Denim blues

Denim blues

When I ran the bags of fun challenge I did not realise how popular refashioning/recycling jeans has become. After the challenge I swore I would never trying to embroider denim again. I should know myself by now and never use the word never but … I have this pile of denim … and I think I have been bitten by the embroidery on denim bug. I am resisting but I think it may be futile as I have embroidered on denim and recycled denim garments since I was in my 20’s

Why am I not blogging my normal Wednesday Wisp progress well I have been working on writing my Sumptuous surfaces online course and have not done any of my own stitching but decided I needed a little break from writing.

Since I want to use this denim up (it has been in my cupboard far too long) I decided to poke about the net a bit and found 12 Lessons on Recycling Denim This series of articles provided some ideas. I liked the zipper pins idea but I think they would make better fridge magnets although I don’t need more fridge magnets. Nothing apart from a quilt would reduce this pile and perhaps be a nice picnic/folk festival blanket. It would have to be an unembellished crazy quilt but I don’t want to embark on a huge project until the WISP pile is reduced so that idea was put to one side.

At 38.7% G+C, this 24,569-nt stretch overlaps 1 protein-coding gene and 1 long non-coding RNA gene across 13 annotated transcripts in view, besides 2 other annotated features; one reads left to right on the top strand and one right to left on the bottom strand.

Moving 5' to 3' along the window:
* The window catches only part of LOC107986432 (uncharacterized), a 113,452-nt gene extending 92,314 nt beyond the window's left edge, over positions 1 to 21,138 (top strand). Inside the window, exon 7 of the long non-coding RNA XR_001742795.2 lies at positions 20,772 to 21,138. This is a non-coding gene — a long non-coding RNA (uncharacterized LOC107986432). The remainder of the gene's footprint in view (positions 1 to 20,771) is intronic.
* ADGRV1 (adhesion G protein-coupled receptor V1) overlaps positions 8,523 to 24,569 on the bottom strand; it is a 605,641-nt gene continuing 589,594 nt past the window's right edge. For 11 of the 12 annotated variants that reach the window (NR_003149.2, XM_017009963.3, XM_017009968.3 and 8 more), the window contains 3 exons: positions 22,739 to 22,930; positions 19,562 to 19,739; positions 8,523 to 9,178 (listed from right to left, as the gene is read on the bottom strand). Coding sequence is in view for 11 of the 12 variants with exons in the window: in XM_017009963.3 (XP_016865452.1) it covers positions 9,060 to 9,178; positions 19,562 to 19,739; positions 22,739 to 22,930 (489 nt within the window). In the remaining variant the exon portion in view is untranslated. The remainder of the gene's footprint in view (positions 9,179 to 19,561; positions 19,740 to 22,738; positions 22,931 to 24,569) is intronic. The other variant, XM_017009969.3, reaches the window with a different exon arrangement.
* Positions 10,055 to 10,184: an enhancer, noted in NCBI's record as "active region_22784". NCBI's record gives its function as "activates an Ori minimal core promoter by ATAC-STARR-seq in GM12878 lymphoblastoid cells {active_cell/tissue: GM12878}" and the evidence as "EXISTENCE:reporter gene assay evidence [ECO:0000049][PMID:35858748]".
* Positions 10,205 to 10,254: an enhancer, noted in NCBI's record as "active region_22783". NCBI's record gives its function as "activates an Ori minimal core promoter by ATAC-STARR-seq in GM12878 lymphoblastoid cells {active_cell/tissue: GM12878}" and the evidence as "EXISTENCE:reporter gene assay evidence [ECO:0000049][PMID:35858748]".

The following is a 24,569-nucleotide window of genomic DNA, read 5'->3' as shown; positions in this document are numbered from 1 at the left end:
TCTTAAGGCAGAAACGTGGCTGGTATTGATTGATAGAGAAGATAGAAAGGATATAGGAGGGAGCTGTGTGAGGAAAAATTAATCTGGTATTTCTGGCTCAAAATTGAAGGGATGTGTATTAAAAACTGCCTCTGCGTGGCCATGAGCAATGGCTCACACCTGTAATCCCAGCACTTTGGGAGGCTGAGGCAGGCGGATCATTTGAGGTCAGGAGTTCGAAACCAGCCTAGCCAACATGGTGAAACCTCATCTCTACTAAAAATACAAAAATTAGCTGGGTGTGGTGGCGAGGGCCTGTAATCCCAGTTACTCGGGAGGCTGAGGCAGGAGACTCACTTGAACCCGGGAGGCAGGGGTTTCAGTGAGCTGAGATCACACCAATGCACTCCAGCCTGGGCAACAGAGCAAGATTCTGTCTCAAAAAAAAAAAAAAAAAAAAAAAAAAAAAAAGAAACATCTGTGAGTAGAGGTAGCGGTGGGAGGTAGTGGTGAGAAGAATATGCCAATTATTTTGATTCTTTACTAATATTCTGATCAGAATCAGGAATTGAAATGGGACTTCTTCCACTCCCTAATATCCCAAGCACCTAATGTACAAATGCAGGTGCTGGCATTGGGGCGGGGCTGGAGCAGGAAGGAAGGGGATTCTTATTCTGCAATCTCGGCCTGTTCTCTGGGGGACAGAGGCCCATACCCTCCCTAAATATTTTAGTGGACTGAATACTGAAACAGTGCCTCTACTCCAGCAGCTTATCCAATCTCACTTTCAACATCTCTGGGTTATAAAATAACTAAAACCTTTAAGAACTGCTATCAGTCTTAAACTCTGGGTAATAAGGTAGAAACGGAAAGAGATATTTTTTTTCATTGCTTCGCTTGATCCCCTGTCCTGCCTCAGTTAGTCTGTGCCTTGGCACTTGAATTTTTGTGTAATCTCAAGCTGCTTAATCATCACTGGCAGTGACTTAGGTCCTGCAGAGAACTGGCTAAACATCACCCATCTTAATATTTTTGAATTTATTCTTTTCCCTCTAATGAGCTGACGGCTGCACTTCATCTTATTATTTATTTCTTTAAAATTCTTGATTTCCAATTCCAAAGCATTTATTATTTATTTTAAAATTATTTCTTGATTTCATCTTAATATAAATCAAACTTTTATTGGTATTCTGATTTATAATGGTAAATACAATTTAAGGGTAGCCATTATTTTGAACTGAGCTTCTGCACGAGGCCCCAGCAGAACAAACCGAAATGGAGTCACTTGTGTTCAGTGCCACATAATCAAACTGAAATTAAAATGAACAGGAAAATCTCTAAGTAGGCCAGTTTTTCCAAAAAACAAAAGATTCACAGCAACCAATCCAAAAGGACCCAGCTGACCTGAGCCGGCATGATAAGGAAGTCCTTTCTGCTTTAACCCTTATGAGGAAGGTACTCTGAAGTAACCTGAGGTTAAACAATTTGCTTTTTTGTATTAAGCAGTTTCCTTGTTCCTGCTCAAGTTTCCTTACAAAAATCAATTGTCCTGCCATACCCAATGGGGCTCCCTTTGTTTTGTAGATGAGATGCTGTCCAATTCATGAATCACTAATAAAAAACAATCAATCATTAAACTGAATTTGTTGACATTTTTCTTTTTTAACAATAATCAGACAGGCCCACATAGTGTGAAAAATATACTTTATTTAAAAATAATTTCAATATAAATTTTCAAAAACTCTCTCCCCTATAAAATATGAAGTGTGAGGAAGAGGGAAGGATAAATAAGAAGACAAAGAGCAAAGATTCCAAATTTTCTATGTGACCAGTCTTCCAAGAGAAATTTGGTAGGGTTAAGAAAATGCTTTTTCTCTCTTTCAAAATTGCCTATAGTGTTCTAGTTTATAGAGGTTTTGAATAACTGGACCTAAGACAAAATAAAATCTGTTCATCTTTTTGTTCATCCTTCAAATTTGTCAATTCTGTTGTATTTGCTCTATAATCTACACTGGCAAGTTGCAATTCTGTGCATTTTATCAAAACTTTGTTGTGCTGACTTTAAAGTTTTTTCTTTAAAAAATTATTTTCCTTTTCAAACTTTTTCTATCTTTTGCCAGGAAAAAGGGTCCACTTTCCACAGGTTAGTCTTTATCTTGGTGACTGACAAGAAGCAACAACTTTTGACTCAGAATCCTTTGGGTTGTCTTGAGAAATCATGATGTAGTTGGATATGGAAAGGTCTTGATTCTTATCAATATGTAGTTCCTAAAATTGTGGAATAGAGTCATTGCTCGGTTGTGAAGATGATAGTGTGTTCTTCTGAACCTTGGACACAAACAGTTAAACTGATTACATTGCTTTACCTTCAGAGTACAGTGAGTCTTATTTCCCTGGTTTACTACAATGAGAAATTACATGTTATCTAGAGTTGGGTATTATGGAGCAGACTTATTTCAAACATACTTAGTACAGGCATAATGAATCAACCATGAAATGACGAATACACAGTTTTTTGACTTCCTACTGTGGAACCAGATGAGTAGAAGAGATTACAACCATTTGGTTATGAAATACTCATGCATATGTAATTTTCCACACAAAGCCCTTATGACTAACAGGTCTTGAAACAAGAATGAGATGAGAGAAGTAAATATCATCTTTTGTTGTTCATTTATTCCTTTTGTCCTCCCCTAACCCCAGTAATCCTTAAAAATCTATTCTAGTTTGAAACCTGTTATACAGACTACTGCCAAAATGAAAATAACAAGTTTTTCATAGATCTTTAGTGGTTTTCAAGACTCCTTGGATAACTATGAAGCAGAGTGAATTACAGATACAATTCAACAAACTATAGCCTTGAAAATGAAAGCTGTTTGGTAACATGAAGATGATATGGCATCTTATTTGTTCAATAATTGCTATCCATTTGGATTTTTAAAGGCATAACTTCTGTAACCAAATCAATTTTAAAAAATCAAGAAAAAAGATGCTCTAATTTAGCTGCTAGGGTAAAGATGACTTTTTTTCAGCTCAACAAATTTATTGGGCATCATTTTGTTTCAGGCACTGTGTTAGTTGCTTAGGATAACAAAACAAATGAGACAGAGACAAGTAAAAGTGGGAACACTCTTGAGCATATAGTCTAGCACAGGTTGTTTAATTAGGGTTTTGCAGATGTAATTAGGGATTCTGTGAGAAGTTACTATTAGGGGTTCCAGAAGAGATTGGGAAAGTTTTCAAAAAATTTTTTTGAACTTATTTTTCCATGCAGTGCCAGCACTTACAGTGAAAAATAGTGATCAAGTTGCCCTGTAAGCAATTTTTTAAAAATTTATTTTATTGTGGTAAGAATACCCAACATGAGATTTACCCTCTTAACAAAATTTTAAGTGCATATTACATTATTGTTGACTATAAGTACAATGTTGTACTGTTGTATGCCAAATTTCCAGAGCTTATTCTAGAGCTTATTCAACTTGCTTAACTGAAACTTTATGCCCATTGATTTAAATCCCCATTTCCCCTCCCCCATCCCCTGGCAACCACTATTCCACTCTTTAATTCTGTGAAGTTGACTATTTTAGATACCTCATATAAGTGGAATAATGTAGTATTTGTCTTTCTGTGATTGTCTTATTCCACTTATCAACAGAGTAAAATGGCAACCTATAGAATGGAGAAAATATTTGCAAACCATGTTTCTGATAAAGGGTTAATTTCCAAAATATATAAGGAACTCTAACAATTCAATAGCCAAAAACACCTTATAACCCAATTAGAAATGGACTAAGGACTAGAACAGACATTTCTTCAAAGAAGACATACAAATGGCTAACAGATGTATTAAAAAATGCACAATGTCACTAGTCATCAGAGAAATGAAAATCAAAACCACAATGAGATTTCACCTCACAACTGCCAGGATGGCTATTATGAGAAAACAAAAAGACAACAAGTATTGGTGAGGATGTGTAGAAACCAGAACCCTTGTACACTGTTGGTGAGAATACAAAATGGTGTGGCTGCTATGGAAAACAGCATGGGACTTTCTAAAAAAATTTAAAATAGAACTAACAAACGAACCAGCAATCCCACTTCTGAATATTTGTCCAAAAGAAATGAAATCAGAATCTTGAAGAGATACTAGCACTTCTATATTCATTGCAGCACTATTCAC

Although I am a backpack person I do not need a denim backpack. I have enough bags , totes, purses and the like, although I must admit to being tempted towards making a crocheted denim bag what for – to keep my crocheting in of course! I think however that strips of denim would be hard on the hands to crochet although I have filed this idea away in my visual journal because I think using the same idea to recycle tencel garments would work even better.

Since a perfectly good cane basket performs the function of containing my crochet I do not really need a bag like this but containers were on my mind and this craft bucket was considered for a few moments but I really don’t need one.

I carried on trawling for other ideas for Crafts Made From Jeans. Then I found this Squidoo lens on Recycled Used Jeans which provoked a few more ideas. I do not need placemats, pot holders, Christmas stockings, hats, folder jackets or notebook covers.

Splicing jeans open to make to make skirts both short and long is popular and I hate to admit it but since these skirts were popular in the 70’s I made about 5 of them and since I now sport a matronly figure they look a bit silly on me!

In fact there is a heck of a lot of refashioning of garments going on web wide. Take a look at Wardrobe refashion